Though my childhood was hardly puritanical, I did grow up attending Catholic school and the most I ever learned about sex and romance was relegated to Bible stories and my own imagination. When you're left with a snake, an apple, sharing of ribcages and nudity in a garden, your mind can only wander so far. My parents weren't afraid to be matter of fact with me, though, and because they believed in things like evolution and science, I could ask and learn about the scientific aspects of just about anything without getting in trouble. The first job I ever held was at my local public library, which suited my intellectual curiosity just fine. As a page, we were required to work no more and no less than 10 hours a week, and our shifts were filled with shelving, stamping due date cards and helping patrons with library equipment like photocopiers and microfiche machines. Periodically, we would help at the reference or circulation desks or in the back room with special tasks. I used to hide in the stacks at work sometimes, devouring book upon book about human sexuality and childbirth. I was fascinated with anatomy and the function of each particular body part. There was a woman responsible for shelving all of the genre-specific fiction that the library held, anyway, and so it never dawned on me to investigate anything beyond the non-fiction and fiction collections. Then, she went on vacation.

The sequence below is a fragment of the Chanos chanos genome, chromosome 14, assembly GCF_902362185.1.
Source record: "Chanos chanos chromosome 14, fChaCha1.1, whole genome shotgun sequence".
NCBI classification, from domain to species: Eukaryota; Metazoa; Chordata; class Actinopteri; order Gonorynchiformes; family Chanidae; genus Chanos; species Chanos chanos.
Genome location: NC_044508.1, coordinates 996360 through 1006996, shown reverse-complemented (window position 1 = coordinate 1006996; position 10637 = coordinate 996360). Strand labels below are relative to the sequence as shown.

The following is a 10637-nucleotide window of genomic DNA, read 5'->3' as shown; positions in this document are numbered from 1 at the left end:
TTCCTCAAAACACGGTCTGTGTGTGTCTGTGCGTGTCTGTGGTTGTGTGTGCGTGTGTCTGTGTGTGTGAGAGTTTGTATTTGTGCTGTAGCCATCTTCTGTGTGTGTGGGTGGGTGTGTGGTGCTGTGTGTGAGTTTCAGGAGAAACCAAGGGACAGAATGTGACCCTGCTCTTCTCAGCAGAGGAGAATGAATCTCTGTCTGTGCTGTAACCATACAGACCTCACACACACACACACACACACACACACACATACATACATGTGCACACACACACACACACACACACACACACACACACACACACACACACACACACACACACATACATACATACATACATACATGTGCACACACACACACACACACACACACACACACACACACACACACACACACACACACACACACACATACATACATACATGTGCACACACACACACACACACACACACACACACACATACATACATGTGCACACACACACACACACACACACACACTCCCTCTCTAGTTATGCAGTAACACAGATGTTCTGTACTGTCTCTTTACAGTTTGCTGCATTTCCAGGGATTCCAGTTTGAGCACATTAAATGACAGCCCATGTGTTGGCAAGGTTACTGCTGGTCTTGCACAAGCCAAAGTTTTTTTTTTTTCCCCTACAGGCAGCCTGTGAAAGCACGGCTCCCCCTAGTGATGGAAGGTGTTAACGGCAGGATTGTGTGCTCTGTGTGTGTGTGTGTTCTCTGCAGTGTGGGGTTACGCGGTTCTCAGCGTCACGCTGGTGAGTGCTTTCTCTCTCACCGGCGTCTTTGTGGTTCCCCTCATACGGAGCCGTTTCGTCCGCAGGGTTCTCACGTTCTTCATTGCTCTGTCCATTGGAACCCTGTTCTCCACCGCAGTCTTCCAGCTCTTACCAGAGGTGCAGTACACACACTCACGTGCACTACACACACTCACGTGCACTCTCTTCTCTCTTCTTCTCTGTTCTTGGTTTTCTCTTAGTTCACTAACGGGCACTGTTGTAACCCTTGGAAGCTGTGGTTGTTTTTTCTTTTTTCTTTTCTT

I stood in the backroom, discharging books on a cart that was almost entirely red and pink. The library was across the street from my high school, and I prayed with every virginal and holy bone in my body that no one I knew would wander into or past the section I was about to work in. I pushed my cart behind the stacks and snuck into the romance section quietly. The books were well-worn and musty, like most mass market books tend to be, and though I was fascinated by the incredibly cheesy cover art, I didn't dare read a backcover or flip through the pages. I made it probably halfway through my cart before my curiosity got the best of me, so I picked up a book and read the first few pages. There's a tangled mess of emotions mixed into the teenage mind and body, and what that book did in its first few pages was to validate my need for both distraction from reality and provide a justification for this nebulous need within me to understand something with which I had no experience. Love, lust, sex...it was all new to me. I discretely stashed the book on the cart while I finished shelving and then snuck into the backroom again. Though we weren't technically permitted to check out our own books, I did that evening because I had no idea how I would approach the guy who worked at the circulation desk with my book. He was cool and hip, in his 20s and probably flirtatious with me in a way I couldn't interpret. I scanned the book, slipped it into my bag and left for the evening.